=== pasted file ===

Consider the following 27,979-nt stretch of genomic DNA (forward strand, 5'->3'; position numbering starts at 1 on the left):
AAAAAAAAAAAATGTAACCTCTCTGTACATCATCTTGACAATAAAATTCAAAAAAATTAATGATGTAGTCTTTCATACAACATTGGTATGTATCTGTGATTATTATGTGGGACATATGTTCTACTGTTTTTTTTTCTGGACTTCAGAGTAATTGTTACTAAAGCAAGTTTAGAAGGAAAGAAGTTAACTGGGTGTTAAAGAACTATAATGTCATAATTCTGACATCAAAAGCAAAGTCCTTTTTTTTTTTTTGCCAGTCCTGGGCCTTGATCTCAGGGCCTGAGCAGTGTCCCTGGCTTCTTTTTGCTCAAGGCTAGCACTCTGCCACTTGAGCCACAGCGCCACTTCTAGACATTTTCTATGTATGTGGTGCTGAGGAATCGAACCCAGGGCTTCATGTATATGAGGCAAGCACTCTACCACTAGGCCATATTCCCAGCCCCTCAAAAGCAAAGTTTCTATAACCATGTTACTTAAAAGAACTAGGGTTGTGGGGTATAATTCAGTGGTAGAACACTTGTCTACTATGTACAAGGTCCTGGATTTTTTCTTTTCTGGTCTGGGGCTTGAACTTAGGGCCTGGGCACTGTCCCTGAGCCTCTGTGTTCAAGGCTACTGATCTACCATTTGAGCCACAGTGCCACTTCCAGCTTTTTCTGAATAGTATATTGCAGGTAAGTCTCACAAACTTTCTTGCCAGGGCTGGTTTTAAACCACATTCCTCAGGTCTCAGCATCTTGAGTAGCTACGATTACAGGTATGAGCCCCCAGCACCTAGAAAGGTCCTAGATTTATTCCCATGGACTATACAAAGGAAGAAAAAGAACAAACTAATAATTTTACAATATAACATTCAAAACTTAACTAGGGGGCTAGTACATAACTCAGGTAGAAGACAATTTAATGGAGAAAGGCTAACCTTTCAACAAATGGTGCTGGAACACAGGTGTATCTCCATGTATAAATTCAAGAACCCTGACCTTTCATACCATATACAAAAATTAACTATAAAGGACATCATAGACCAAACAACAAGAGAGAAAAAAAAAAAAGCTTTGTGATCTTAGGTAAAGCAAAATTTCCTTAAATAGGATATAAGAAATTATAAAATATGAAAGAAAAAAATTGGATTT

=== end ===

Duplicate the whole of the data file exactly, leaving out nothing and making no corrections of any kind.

Consider the following 27,979-nt stretch of genomic DNA (forward strand, 5'->3'; position numbering starts at 1 on the left):
AAAAAAAAAAAATGTAACCTCTCTGTACATCATCTTGACAATAAAATTCAAAAAAATTAATGATGTAGTCTTTCATACAACATTGGTATGTATCTGTGATTATTATGTGGGACATATGTTCTACTGTTTTTTTTTCTGGACTTCAGAGTAATTGTTACTAAAGCAAGTTTAGAAGGAAAGAAGTTAACTGGGTGTTAAAGAACTATAATGTCATAATTCTGACATCAAAAGCAAAGTCCTTTTTTTTTTTTTGCCAGTCCTGGGCCTTGATCTCAGGGCCTGAGCAGTGTCCCTGGCTTCTTTTTGCTCAAGGCTAGCACTCTGCCACTTGAGCCACAGCGCCACTTCTAGACATTTTCTATGTATGTGGTGCTGAGGAATCGAACCCAGGGCTTCATGTATATGAGGCAAGCACTCTACCACTAGGCCATATTCCCAGCCCCTCAAAAGCAAAGTTTCTATAACCATGTTACTTAAAAGAACTAGGGTTGTGGGGTATAATTCAGTGGTAGAACACTTGTCTACTATGTACAAGGTCCTGGATTTTTTCTTTTCTGGTCTGGGGCTTGAACTTAGGGCCTGGGCACTGTCCCTGAGCCTCTGTGTTCAAGGCTACTGATCTACCATTTGAGCCACAGTGCCACTTCCAGCTTTTTCTGAATAGTATATTGCAGGTAAGTCTCACAAACTTTCTTGCCAGGGCTGGTTTTAAACCACATTCCTCAGGTCTCAGCATCTTGAGTAGCTACGATTACAGGTATGAGCCCCCAGCACCTAGAAAGGTCCTAGATTTATTCCCATGGACTATACAAAGGAAGAAAAAGAACAAACTAATAATTTTACAATATAACATTCAAAACTTAACTAGGGGGCTAGTACATAACTCAGGTAGAAGACAATTTAATGGAGAAAGGCTAACCTTTCAACAAATGGTGCTGGAACACAGGTGTATCTCCATGTATAAATTCAAGAACCCTGACCTTTCATACCATATACAAAAATTAACTATAAAGGACATCATAGACCAAACAACAAGAGAGAAAAAAAAAAAAGCTTTGTGATCTTAGGTAAAGCAAAATTTCCTTAAATAGGATATAAGAAATTATAAAATATGAAAGAAAAAAATTGGATTT